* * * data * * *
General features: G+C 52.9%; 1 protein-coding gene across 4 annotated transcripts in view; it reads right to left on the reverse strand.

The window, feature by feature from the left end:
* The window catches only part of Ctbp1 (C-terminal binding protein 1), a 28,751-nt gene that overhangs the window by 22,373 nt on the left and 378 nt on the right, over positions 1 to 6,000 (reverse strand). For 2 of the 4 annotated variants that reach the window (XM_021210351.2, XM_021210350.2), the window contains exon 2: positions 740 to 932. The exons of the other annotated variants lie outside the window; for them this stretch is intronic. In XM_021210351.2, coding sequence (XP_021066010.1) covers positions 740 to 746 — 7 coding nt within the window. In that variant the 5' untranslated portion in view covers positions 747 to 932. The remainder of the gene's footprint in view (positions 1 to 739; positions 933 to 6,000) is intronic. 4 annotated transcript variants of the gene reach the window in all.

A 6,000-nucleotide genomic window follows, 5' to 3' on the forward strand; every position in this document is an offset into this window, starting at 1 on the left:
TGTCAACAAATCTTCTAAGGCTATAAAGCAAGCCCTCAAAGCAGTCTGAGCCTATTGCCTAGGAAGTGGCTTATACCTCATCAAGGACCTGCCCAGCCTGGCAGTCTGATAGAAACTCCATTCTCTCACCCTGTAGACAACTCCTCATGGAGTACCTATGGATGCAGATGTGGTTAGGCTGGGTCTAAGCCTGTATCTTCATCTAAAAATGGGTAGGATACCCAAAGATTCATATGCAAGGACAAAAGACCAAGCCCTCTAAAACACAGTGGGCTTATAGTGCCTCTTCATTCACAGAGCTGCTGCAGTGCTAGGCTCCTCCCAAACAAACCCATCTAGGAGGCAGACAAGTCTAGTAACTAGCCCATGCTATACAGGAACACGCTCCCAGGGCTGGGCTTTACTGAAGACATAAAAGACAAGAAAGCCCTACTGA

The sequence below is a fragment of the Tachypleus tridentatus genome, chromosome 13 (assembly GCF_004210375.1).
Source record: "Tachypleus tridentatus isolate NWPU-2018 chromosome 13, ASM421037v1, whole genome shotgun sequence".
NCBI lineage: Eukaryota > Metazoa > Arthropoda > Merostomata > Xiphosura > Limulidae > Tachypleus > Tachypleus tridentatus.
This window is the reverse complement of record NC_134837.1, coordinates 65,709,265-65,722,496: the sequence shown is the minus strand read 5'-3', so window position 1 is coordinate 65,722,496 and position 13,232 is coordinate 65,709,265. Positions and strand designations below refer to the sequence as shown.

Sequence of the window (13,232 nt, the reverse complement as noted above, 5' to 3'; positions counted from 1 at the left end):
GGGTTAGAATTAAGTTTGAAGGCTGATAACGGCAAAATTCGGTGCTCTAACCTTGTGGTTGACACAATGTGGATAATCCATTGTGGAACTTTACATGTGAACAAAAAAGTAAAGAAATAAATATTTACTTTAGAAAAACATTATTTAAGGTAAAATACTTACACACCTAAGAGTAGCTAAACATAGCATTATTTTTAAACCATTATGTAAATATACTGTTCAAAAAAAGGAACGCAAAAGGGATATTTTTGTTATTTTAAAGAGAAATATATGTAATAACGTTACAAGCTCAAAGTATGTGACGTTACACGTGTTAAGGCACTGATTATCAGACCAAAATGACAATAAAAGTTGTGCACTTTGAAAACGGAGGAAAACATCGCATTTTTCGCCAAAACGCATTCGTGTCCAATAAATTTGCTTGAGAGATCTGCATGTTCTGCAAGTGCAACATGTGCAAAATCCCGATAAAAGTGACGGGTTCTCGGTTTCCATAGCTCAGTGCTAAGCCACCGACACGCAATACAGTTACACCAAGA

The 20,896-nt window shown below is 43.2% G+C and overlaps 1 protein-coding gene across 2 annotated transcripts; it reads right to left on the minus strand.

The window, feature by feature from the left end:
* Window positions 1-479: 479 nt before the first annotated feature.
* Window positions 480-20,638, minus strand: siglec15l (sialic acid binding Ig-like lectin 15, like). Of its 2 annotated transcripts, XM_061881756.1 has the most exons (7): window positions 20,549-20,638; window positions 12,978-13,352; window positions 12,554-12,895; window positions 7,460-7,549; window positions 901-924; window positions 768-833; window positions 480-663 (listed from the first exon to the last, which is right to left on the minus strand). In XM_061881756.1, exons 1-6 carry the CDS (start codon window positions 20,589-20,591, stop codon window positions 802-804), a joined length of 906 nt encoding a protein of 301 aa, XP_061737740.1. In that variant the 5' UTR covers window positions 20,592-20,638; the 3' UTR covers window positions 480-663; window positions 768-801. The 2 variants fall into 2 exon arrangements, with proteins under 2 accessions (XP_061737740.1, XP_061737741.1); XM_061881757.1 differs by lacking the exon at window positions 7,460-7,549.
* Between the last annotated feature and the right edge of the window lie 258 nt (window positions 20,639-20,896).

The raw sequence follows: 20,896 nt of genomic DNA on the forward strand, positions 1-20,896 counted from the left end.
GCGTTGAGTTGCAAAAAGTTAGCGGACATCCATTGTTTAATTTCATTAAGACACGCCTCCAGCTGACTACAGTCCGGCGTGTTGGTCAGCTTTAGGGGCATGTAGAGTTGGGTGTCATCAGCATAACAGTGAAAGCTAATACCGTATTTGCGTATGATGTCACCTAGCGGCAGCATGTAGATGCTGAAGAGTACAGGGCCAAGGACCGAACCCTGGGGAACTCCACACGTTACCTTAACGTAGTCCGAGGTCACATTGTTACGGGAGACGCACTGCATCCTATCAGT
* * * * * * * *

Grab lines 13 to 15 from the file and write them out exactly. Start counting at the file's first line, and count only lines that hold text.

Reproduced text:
The window, feature by feature from the left end:
* Window positions 1-479: 479 nt before the first annotated feature.
* Window positions 480-20,638, minus strand: siglec15l (sialic acid binding Ig-like lectin 15, like). Of its 2 annotated transcripts, XM_061881756.1 has the most exons (7): window positions 20,549-20,638; window positions 12,978-13,352; window positions 12,554-12,895; window positions 7,460-7,549; window positions 901-924; window positions 768-833; window positions 480-663 (listed from the first exon to the last, which is right to left on the minus strand). In XM_061881756.1, exons 1-6 carry the CDS (start codon window positions 20,589-20,591, stop codon window positions 802-804), a joined length of 906 nt encoding a protein of 301 aa, XP_061737740.1. In that variant the 5' UTR covers window positions 20,592-20,638; the 3' UTR covers window positions 480-663; window positions 768-801. The 2 variants fall into 2 exon arrangements, with proteins under 2 accessions (XP_061737740.1, XP_061737741.1); XM_061881757.1 differs by lacking the exon at window positions 7,460-7,549.